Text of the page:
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This is a game of deductive inference.

Your goal is to locate the five blue boxes hidden under the black buttons. The game ends when you find all five blue boxes and then explicitly tell the game that you are finished. If you want to guess which buttons contain the hidden blue boxes, simply click on them. If the button you click contains a blue box, that button turns blue.

But there's a catch: if the button you click does not contain a blue box, the button turns yellow and it costs you five points.

Of course, you'd like to be able to find these blue boxes without using sheer guesswork. That's what the gray buttons around the periphery are for. Click on a gray button, and it turns green. Also, an invisible (to you) beam of light is emitted straight away from the button. If the beam of light reaches the other side of the box, the button it strikes turns red. You can think of this as Green = Where It Starts and Red = Where It Stops. Whenever one of these peripheral buttons changes from gray to green or red, it costs you one point. The total number of points possible equals the number of gray peripheral buttons. You want to find all of the blue boxes using the least number of buttons.

If the beam of light runs straight into one of the blue boxes, it stops there and never reaches the other side. This helps you locate the blue boxes. But the beam of light interacts with the blue boxes in other ways, too. If the light approaches the corner of a blue box in an adjacent row or column, the beam is deflected away at 90 degrees. And if two blue boxes straddle the beam's path, the beam turns completely around and goes back where it came from. If this happens, the green start button turns red, because that's where the beam of light stopped.

There's one more subtle issue of light/button behavior: if a blue box is at the edge of the black region, clicking an edge button adjacent to it causes that edge button to turn green, as you would expect, with no corresponding red button appearing anywhere. But clicking a second edge button on either side of this green button causes that second button to turn red. That's because the beam couldn't escape the edge button and stopped there, trapped by the blue box off its corner.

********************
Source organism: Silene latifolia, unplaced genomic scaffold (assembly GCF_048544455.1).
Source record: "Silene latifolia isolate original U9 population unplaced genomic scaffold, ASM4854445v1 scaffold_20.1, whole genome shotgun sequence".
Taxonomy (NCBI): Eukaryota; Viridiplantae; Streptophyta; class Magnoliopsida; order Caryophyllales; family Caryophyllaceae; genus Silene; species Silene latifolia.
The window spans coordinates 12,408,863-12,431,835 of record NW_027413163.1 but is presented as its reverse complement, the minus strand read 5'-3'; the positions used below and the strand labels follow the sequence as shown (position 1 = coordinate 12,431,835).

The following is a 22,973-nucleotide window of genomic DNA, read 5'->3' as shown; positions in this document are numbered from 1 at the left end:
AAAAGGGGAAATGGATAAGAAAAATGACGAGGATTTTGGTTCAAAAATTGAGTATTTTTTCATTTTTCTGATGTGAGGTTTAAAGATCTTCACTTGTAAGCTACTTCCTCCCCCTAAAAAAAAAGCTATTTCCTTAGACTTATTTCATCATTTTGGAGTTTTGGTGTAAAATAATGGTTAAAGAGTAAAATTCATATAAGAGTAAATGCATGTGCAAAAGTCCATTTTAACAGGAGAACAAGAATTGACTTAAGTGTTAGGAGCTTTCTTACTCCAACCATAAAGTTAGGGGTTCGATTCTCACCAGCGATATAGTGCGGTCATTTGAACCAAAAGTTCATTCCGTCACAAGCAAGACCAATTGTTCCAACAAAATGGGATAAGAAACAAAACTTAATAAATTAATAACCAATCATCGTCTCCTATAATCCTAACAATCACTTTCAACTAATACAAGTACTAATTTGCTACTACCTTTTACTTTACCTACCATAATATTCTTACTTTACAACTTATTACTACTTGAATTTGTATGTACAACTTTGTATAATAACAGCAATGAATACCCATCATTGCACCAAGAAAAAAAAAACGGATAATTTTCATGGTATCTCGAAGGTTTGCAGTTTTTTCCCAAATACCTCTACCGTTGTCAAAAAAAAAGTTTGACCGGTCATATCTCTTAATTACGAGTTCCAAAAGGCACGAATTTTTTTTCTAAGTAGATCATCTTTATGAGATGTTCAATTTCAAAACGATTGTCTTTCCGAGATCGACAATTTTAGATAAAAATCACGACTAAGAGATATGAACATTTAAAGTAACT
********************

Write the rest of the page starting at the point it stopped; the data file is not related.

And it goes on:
Remember to click the finish button when you've found all five blue boxes. If you continue to click other buttons, you'll also continue to lose points.

Your score in the current game, the number of games you've played, and your average score are all displayed for you. For a single game, 20 is a really good score. For multiple games, keeping your average score positive can be quite a challenge.

This game is a Java applet, originally compiled for JDK/JRE 1.4.2. You may have to obtain a Java plugin for your browser before you can view and use it. No information of any kind is collected here.

This game was originally proposed to me by one of my web acquaintances, who sent me some code that he hoped I could improve. I didn't really do that: I redesigned the whole implementation from the ground up. The implementation you see here is factored into six classes: a JApplet subclass, a JPanel subclass containing 100 buttons, three subclasses of JButton, and a Photon class that provides the behavior of the beam of light. The entire solution is quite small.

When you're reading, remember that we use an effective Hungarian dialect here at brising.com.